CRAIG CONLEY (Prof. Oddfellow) is recognized by Encarta as “America’s most creative and diligent scholar of letters, words and punctuation.” He has been called a “language fanatic” by Page Six gossip columnist Cindy Adams, a “cult hero” by Publisher’s Weekly, and “a true Renaissance man of the modern era, diving headfirst into comprehensive, open-minded study of realms obscured or merely obscure” by Clint Marsh. An eccentric scholar, Conley’s ideas are often decades ahead of their time. He invented the concept of the “virtual pet” in 1980, fifteen years before the debut of the popular “Tamagotchi” in Japan. His virtual pet, actually a rare flower, still thrives and has reached an incomprehensible size. Conley’s website is OneLetterWords.com.
There is a vast world of reality into which science can no more enter than an elf can be Santa Claus. We regret to observe that rather than face it, and confess its inability to measure it, science turns its back upon it. Life is not always every-day life, and the insolvable mysteries are correlated not to formal rules but to spirit and inspiration. Are bits of wisdom liable to dwarf the subject? Indeed — and rightly! James Howell described the ingredients of a good proverb to be "sense, shortness, and salt." May Howell's cry resound through this present collection of maxims on believing in one's elf.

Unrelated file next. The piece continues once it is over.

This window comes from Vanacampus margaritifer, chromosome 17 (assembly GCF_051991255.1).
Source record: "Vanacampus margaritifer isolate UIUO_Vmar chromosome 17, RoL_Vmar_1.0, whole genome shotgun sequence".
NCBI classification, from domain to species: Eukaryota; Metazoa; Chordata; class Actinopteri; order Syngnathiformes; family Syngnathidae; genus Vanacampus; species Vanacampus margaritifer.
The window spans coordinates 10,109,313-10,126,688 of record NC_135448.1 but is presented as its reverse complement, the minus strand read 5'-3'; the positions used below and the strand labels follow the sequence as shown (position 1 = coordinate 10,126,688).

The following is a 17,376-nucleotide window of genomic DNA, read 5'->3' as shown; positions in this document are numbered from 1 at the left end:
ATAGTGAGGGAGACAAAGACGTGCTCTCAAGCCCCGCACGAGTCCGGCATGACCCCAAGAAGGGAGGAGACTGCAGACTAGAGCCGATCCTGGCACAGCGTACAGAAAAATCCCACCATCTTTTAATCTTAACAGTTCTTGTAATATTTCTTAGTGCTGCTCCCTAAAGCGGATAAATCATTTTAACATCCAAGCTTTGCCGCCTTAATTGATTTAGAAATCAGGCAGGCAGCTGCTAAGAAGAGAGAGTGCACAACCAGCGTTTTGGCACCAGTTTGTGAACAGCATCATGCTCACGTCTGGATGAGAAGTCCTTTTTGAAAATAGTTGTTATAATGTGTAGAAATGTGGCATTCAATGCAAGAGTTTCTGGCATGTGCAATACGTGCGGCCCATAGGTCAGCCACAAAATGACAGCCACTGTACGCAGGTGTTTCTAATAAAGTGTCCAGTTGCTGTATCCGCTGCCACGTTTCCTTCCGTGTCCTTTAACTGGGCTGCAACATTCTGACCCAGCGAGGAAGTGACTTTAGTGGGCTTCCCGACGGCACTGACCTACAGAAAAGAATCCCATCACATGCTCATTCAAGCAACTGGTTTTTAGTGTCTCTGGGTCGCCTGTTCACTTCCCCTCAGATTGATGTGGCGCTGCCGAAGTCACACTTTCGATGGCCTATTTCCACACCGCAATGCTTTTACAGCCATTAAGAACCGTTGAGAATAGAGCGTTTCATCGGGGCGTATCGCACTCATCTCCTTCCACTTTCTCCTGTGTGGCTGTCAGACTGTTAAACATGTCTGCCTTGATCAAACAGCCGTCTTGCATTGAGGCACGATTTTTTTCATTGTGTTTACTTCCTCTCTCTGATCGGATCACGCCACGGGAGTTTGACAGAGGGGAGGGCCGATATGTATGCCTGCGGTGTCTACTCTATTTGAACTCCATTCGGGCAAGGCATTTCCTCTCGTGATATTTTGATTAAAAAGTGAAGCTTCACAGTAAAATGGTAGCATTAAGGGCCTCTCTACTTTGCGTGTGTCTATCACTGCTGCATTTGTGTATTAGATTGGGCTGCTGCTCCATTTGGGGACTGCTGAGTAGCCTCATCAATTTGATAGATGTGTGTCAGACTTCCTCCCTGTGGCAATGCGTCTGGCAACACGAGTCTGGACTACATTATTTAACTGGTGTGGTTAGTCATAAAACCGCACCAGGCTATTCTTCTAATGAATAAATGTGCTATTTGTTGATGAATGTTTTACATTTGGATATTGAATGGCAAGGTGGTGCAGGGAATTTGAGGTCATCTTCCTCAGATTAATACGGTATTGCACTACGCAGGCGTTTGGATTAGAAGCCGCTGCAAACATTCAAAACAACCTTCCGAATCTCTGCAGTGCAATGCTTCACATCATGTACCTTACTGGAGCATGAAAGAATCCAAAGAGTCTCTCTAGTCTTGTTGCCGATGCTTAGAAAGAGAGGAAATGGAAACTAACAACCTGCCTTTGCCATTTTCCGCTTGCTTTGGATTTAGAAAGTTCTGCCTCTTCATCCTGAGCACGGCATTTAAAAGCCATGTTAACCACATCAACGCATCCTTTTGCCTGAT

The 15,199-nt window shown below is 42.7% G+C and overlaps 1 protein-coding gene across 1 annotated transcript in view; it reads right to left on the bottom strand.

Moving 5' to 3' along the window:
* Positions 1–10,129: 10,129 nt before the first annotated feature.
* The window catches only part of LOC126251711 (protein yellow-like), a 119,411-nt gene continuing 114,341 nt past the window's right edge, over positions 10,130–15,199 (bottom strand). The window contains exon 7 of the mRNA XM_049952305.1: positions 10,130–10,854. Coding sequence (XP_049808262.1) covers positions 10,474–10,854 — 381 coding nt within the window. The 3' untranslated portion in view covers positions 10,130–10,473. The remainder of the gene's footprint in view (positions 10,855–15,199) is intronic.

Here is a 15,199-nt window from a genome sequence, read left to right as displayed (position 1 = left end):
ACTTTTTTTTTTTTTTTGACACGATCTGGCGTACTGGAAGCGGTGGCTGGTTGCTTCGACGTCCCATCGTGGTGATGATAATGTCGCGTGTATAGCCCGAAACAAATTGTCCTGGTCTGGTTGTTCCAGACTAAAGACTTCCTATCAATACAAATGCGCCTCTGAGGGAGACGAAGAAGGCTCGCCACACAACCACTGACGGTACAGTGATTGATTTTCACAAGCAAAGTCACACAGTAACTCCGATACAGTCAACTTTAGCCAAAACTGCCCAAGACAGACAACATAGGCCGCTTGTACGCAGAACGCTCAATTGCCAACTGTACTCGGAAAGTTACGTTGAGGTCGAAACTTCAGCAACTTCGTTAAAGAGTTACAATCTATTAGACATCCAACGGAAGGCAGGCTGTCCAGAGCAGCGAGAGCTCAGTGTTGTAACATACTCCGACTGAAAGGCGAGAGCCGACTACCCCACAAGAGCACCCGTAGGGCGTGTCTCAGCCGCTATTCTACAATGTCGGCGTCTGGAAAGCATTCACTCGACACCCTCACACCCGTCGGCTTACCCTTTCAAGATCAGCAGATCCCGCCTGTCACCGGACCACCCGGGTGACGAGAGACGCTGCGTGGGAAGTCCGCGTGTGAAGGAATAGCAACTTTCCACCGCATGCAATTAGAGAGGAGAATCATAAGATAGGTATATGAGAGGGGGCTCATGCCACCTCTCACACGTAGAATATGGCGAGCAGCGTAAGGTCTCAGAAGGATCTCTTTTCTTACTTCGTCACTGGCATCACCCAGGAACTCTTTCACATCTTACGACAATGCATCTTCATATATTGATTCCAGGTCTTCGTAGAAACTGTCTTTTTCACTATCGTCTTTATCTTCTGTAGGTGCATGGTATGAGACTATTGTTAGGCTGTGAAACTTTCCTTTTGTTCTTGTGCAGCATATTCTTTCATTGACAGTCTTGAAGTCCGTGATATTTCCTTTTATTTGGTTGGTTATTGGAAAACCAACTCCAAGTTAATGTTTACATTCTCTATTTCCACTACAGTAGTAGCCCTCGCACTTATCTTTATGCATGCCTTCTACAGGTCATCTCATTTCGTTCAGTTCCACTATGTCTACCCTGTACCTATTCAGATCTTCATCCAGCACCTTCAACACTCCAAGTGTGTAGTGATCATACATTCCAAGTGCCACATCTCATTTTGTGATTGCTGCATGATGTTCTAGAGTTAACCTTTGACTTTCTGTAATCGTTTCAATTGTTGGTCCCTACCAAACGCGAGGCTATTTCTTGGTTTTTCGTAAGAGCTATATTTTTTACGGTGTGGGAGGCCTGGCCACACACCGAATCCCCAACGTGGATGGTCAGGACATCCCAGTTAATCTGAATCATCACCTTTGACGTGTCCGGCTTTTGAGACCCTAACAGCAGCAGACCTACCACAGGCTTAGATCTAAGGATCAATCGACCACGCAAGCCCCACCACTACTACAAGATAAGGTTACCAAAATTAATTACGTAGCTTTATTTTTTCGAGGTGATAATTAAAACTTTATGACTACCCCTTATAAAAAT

As reviewer George Struijker Boudier notes, "I'm a nut for off beat playfulness that balances between nonsense and seriousness. This book (as well as most book by Prof. Oddfellow) does just that. Obviously the 'One's elf/Oneself' is the running theme here. I can see how you can look at it as lame wordplay. To me it isn't. Something weird happens if you place your personality traits, ego and whatnot in the elf of your choice. One separates one's elf from oneself. Distancing yourself from yourself is always a good way to see bigger pictures and wonder about why you're behaving the way you're behaving. It opens up new possibilities and ideas." See How to Believe in Your Elf.